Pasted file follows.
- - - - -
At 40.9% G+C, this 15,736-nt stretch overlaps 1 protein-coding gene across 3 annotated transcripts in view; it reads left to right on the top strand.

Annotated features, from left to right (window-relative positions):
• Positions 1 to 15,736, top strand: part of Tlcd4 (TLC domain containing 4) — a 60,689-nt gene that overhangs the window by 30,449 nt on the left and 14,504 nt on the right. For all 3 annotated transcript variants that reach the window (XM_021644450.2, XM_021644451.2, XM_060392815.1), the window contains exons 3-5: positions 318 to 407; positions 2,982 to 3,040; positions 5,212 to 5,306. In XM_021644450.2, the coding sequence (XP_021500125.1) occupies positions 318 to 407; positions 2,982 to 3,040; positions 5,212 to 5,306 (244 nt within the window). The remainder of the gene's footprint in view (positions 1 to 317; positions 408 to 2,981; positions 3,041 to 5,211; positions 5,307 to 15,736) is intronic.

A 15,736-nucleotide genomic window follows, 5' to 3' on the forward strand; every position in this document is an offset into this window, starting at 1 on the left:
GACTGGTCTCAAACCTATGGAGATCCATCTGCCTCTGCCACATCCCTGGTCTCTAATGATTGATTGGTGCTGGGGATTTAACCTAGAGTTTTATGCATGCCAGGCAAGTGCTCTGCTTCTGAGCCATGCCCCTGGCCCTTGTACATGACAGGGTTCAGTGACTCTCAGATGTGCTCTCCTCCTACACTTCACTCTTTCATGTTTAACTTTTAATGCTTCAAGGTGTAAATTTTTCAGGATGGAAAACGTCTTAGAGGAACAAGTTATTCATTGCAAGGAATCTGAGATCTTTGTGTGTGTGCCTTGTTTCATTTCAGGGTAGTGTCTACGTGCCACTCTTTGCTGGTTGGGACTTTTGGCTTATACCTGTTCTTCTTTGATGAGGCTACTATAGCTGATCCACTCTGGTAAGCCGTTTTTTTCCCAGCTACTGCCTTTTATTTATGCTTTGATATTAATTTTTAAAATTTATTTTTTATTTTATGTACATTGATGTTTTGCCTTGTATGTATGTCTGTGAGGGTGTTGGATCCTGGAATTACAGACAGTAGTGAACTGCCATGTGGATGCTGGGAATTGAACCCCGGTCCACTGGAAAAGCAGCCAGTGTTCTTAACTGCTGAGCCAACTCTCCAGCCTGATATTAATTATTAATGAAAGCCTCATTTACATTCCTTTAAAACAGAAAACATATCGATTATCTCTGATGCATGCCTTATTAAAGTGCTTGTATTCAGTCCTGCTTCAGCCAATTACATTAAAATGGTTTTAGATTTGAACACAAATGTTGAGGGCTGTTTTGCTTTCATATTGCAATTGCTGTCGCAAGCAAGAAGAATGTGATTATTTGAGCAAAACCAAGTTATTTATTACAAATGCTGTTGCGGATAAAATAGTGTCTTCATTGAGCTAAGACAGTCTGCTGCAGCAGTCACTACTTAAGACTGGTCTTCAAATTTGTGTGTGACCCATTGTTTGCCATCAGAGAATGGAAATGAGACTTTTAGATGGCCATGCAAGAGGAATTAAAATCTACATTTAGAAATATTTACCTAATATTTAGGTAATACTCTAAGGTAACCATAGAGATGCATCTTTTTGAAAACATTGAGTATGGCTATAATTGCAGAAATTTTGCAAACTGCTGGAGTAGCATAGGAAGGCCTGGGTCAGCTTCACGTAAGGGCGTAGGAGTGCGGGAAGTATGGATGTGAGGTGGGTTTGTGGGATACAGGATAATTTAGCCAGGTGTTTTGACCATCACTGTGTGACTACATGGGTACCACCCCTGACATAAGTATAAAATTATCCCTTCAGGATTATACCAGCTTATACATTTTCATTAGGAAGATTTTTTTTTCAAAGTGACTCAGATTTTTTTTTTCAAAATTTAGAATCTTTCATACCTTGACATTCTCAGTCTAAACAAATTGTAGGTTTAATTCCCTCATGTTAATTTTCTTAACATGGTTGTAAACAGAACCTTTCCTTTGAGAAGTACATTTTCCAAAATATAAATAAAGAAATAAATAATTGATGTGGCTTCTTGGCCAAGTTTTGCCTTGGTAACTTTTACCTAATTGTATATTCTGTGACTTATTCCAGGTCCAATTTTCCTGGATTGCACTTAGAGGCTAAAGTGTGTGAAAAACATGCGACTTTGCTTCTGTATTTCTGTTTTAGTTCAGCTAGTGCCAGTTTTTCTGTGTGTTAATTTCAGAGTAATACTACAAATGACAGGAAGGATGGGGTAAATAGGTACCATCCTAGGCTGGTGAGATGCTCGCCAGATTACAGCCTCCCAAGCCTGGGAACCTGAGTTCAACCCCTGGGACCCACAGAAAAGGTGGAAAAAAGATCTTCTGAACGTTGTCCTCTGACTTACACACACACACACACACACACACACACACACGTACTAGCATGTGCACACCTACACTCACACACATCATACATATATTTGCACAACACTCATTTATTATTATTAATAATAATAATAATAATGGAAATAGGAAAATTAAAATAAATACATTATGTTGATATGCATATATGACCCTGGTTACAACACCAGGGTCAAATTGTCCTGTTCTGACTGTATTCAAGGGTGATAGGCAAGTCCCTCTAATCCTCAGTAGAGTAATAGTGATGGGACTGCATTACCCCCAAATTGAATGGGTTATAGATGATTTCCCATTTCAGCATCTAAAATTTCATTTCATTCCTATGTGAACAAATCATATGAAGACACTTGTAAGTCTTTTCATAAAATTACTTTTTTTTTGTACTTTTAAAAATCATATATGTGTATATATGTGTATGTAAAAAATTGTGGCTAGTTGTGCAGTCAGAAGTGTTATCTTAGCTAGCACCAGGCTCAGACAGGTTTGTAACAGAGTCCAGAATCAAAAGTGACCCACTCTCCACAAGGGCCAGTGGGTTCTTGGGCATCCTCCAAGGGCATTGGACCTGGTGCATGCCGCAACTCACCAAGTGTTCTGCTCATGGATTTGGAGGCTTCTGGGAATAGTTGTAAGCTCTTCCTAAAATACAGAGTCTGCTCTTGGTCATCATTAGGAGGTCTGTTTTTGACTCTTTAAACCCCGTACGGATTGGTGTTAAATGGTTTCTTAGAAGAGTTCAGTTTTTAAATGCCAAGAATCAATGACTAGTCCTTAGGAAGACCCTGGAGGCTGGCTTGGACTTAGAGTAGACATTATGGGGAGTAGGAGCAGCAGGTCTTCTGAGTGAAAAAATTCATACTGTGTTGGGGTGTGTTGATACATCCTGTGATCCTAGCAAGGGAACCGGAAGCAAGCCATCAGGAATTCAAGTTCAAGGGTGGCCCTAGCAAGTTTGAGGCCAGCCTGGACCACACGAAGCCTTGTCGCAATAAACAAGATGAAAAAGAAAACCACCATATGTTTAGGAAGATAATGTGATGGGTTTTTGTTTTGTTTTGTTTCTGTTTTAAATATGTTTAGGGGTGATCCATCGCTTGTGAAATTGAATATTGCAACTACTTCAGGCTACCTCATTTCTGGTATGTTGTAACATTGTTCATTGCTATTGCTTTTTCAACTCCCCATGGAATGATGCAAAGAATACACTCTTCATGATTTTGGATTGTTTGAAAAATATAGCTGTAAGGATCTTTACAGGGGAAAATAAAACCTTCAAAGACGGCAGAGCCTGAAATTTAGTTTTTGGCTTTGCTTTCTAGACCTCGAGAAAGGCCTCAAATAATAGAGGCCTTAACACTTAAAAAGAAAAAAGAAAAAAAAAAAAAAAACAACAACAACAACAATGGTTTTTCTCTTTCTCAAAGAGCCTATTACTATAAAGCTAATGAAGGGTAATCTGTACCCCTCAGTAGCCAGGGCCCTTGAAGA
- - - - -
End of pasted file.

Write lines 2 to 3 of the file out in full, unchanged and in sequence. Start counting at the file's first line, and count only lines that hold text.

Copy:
Annotated features, from left to right (window-relative positions):
• Positions 1 to 15,736, top strand: part of Tlcd4 (TLC domain containing 4) — a 60,689-nt gene that overhangs the window by 30,449 nt on the left and 14,504 nt on the right. For all 3 annotated transcript variants that reach the window (XM_021644450.2, XM_021644451.2, XM_060392815.1), the window contains exons 3-5: positions 318 to 407; positions 2,982 to 3,040; positions 5,212 to 5,306. In XM_021644450.2, the coding sequence (XP_021500125.1) occupies positions 318 to 407; positions 2,982 to 3,040; positions 5,212 to 5,306 (244 nt within the window). The remainder of the gene's footprint in view (positions 1 to 317; positions 408 to 2,981; positions 3,041 to 5,211; positions 5,307 to 15,736) is intronic.